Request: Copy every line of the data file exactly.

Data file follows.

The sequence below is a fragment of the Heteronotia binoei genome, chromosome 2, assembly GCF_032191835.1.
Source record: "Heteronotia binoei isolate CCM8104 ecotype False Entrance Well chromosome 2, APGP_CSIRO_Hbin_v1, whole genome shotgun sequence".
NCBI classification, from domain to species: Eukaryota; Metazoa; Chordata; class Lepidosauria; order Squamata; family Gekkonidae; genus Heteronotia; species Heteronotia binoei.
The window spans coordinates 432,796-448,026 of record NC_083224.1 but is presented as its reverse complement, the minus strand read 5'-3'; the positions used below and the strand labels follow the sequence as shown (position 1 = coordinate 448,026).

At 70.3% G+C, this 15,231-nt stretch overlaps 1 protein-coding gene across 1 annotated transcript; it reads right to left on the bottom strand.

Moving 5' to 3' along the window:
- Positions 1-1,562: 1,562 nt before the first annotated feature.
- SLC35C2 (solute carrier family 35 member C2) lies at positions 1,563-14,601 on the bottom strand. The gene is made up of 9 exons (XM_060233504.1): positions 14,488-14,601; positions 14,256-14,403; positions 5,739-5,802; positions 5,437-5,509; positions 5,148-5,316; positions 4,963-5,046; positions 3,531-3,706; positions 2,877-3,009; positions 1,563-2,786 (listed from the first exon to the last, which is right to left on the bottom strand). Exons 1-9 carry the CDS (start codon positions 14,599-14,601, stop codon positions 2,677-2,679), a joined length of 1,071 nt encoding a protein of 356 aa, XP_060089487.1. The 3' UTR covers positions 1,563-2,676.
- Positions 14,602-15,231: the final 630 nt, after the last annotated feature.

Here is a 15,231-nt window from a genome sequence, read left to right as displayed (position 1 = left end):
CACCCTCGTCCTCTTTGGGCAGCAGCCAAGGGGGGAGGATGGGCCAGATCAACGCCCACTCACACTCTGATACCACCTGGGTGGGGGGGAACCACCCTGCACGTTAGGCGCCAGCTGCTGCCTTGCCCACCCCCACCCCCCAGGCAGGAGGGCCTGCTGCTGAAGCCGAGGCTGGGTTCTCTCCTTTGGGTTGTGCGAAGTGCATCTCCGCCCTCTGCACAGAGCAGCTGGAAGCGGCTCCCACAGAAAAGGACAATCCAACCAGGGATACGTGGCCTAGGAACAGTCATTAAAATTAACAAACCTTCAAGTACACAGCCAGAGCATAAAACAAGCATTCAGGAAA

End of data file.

The sequence below is a fragment of the Heteronotia binoei genome, chromosome 2, assembly GCF_032191835.1.
Source record: "Heteronotia binoei isolate CCM8104 ecotype False Entrance Well chromosome 2, APGP_CSIRO_Hbin_v1, whole genome shotgun sequence".
NCBI classification, from domain to species: Eukaryota; Metazoa; Chordata; class Lepidosauria; order Squamata; family Gekkonidae; genus Heteronotia; species Heteronotia binoei.
The window spans coordinates 432,796-448,026 of record NC_083224.1 but is presented as its reverse complement, the minus strand read 5'-3'; the positions used below and the strand labels follow the sequence as shown (position 1 = coordinate 448,026).

At 70.3% G+C, this 15,231-nt stretch overlaps 1 protein-coding gene across 1 annotated transcript; it reads right to left on the bottom strand.

Moving 5' to 3' along the window:
- Positions 1-1,562: 1,562 nt before the first annotated feature.
- SLC35C2 (solute carrier family 35 member C2) lies at positions 1,563-14,601 on the bottom strand. The gene is made up of 9 exons (XM_060233504.1): positions 14,488-14,601; positions 14,256-14,403; positions 5,739-5,802; positions 5,437-5,509; positions 5,148-5,316; positions 4,963-5,046; positions 3,531-3,706; positions 2,877-3,009; positions 1,563-2,786 (listed from the first exon to the last, which is right to left on the bottom strand). Exons 1-9 carry the CDS (start codon positions 14,599-14,601, stop codon positions 2,677-2,679), a joined length of 1,071 nt encoding a protein of 356 aa, XP_060089487.1. The 3' UTR covers positions 1,563-2,676.
- Positions 14,602-15,231: the final 630 nt, after the last annotated feature.

Here is a 15,231-nt window from a genome sequence, read left to right as displayed (position 1 = left end):
CACCCTCGTCCTCTTTGGGCAGCAGCCAAGGGGGGAGGATGGGCCAGATCAACGCCCACTCACACTCTGATACCACCTGGGTGGGGGGGAACCACCCTGCACGTTAGGCGCCAGCTGCTGCCTTGCCCACCCCCACCCCCCAGGCAGGAGGGCCTGCTGCTGAAGCCGAGGCTGGGTTCTCTCCTTTGGGTTGTGCGAAGTGCATCTCCGCCCTCTGCACAGAGCAGCTGGAAGCGGCTCCCACAGAAAAGGACAATCCAACCAGGGATACGTGGCCTAGGAACAGTCATTAAAATTAACAAACCTTCAAGTACACAGCCAGAGCATAAAACAAGCATTCAGGAAA